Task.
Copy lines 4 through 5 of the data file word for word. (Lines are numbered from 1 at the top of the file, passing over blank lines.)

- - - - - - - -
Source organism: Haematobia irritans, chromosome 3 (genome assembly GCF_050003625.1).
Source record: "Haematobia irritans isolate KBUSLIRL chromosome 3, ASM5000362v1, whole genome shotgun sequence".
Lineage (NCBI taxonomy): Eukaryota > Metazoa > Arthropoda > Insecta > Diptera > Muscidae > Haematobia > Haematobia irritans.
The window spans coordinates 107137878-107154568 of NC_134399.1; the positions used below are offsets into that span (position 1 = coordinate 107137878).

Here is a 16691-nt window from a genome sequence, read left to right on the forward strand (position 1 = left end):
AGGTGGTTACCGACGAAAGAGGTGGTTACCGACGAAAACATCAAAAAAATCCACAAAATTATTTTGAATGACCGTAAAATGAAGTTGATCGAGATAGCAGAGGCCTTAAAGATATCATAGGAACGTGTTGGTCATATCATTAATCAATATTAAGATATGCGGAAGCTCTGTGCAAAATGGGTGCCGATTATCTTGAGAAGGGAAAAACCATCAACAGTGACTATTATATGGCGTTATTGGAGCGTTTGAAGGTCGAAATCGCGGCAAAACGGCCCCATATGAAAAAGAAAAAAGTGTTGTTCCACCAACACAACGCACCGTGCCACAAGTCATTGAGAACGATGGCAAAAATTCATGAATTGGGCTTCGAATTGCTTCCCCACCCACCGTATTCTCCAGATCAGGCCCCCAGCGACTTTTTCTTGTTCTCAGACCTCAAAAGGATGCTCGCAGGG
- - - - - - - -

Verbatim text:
The window spans coordinates 107137878-107154568 of NC_134399.1; the positions used below are offsets into that span (position 1 = coordinate 107137878).

Here is a 16691-nt window from a genome sequence, read left to right on the forward strand (position 1 = left end):